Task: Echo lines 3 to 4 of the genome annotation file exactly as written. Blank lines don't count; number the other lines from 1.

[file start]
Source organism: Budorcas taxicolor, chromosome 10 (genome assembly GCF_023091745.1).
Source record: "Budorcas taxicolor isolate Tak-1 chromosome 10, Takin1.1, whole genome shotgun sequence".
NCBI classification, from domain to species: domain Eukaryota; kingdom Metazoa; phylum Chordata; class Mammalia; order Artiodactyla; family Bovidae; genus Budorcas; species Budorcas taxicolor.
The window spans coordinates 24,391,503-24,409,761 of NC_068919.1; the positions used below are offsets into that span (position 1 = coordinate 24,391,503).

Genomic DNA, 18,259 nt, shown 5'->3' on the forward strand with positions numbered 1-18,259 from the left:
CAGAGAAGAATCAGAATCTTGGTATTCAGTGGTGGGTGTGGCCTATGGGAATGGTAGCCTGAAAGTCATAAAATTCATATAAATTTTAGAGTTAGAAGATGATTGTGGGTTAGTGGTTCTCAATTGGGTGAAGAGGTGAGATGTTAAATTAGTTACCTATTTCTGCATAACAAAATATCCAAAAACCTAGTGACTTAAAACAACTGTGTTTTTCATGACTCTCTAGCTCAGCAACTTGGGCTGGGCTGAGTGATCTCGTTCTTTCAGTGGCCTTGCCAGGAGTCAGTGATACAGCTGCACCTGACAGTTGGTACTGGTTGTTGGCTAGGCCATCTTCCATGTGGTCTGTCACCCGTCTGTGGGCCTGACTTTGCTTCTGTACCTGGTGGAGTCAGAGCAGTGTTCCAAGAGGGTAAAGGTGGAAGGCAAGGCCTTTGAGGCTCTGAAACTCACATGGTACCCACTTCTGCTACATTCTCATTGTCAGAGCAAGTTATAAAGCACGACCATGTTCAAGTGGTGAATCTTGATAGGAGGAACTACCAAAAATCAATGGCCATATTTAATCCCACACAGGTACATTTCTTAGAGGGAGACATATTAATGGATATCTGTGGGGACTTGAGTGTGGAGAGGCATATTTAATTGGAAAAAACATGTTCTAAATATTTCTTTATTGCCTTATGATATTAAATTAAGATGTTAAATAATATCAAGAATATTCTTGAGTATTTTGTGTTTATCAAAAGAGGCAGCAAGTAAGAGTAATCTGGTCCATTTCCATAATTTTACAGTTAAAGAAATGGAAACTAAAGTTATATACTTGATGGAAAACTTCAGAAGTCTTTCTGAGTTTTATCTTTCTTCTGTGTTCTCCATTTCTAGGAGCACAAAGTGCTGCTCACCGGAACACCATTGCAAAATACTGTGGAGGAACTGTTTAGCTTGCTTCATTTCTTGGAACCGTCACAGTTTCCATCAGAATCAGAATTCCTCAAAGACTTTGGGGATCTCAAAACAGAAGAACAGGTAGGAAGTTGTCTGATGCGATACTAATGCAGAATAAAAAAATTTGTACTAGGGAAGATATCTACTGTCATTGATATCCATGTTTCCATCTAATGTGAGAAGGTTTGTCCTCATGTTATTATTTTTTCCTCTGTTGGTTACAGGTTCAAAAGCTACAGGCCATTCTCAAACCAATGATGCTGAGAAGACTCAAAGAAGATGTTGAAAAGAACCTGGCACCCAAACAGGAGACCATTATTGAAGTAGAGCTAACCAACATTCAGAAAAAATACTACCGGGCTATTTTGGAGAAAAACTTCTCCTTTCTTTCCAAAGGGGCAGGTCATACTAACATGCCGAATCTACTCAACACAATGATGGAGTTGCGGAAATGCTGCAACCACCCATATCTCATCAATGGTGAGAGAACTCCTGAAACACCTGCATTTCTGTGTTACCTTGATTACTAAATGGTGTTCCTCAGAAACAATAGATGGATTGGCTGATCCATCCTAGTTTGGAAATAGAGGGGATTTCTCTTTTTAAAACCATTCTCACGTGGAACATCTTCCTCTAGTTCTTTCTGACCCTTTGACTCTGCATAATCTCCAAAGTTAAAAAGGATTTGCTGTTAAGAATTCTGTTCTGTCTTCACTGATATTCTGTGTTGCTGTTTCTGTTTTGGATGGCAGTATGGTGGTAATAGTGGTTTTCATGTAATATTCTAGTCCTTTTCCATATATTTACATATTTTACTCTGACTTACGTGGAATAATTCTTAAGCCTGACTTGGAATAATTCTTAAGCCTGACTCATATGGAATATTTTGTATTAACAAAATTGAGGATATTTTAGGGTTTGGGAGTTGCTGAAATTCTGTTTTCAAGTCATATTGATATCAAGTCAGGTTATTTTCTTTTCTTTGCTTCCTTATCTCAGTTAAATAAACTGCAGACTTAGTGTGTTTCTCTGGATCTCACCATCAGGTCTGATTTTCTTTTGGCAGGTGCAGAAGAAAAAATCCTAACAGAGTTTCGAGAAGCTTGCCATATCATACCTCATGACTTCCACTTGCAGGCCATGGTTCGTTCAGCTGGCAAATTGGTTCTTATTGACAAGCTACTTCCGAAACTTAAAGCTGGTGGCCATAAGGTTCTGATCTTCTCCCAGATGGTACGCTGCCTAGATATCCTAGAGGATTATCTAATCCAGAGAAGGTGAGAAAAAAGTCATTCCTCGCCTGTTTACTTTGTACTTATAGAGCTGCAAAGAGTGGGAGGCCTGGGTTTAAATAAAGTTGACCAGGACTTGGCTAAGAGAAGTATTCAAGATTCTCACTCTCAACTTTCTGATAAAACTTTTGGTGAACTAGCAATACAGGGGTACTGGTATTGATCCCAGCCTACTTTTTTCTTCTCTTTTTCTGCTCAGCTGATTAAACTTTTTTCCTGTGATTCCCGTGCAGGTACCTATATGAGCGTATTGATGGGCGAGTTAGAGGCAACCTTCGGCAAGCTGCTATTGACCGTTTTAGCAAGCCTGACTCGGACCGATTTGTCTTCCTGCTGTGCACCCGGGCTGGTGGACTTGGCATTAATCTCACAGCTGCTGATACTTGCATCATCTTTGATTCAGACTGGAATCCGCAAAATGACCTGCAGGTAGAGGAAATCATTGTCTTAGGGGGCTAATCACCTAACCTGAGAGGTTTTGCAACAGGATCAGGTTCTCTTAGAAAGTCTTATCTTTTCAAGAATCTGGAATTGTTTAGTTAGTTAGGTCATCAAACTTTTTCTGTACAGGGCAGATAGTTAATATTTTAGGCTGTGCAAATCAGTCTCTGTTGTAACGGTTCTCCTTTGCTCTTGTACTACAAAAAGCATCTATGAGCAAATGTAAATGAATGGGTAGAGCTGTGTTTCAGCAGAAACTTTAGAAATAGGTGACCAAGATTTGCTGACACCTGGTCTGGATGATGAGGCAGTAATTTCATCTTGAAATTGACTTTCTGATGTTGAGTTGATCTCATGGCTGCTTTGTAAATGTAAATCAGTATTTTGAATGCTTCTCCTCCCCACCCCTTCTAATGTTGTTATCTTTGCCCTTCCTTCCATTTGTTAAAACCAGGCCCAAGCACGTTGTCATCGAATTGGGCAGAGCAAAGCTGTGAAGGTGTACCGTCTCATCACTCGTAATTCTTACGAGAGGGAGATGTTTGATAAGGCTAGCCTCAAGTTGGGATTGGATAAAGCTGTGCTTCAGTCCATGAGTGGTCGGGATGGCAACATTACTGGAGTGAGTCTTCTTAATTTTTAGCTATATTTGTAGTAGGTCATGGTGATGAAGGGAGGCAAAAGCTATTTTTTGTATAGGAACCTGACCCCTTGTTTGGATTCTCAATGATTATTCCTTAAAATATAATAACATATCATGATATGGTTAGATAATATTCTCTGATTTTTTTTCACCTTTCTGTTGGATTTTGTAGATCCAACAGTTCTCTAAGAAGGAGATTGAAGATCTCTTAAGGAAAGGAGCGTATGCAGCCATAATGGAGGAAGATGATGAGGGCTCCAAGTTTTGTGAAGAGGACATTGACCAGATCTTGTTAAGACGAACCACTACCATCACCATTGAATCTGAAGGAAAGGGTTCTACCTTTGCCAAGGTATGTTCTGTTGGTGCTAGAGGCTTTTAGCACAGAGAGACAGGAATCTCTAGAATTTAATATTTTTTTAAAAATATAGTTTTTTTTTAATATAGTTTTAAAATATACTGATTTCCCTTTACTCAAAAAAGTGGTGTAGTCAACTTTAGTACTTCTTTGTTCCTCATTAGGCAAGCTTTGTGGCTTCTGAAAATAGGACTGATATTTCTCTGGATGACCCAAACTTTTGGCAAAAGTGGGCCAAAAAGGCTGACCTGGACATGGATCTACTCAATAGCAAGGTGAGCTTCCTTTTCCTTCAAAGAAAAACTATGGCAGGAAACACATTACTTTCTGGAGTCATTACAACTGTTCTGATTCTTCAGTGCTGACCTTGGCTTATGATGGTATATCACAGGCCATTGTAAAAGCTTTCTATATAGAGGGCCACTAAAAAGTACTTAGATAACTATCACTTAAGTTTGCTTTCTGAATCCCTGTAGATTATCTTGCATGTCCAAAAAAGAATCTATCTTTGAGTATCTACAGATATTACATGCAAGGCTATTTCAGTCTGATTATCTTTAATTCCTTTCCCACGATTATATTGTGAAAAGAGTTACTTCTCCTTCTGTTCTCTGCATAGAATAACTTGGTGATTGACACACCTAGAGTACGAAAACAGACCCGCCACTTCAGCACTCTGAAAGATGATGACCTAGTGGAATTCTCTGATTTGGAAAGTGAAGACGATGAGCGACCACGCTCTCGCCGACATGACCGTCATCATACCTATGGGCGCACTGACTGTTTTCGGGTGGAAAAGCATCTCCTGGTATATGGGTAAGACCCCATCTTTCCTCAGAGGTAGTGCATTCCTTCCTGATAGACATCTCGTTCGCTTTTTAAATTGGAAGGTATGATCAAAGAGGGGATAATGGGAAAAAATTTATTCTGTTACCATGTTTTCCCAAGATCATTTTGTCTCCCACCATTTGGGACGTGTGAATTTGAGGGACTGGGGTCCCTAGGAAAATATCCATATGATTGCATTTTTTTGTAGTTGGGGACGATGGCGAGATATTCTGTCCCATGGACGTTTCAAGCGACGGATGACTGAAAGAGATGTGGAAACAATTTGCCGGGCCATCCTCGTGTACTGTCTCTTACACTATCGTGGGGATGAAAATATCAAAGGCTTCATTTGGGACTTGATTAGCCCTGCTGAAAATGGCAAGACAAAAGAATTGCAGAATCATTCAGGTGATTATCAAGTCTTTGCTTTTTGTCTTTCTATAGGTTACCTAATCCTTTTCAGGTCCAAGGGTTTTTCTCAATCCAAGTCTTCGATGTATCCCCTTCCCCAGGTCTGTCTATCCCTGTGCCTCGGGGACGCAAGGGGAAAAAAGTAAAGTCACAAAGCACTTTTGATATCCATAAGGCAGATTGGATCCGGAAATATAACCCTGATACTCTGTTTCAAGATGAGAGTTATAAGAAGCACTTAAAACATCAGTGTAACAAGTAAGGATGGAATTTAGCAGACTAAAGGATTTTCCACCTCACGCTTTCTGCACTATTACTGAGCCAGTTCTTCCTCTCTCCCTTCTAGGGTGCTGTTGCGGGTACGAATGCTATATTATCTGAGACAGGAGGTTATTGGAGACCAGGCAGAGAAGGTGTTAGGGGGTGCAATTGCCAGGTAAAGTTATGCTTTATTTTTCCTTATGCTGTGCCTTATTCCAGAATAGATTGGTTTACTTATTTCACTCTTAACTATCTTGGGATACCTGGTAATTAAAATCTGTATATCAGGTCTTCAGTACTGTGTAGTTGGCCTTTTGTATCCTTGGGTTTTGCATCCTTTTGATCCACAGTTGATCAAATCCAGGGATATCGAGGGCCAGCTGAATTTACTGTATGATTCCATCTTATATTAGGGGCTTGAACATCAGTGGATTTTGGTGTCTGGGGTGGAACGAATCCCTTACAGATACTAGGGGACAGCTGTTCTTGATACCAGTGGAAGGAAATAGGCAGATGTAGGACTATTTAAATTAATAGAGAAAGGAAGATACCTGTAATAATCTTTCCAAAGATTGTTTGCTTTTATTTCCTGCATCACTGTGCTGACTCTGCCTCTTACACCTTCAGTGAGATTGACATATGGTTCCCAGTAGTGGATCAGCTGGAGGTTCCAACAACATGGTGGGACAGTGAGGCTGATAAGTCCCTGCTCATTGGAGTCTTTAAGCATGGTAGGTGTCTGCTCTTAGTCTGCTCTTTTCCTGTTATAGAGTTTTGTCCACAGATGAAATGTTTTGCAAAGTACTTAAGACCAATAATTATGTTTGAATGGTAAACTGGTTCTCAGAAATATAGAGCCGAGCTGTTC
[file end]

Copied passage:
NCBI classification, from domain to species: domain Eukaryota; kingdom Metazoa; phylum Chordata; class Mammalia; order Artiodactyla; family Bovidae; genus Budorcas; species Budorcas taxicolor.
The window spans coordinates 24,391,503-24,409,761 of NC_068919.1; the positions used below are offsets into that span (position 1 = coordinate 24,391,503).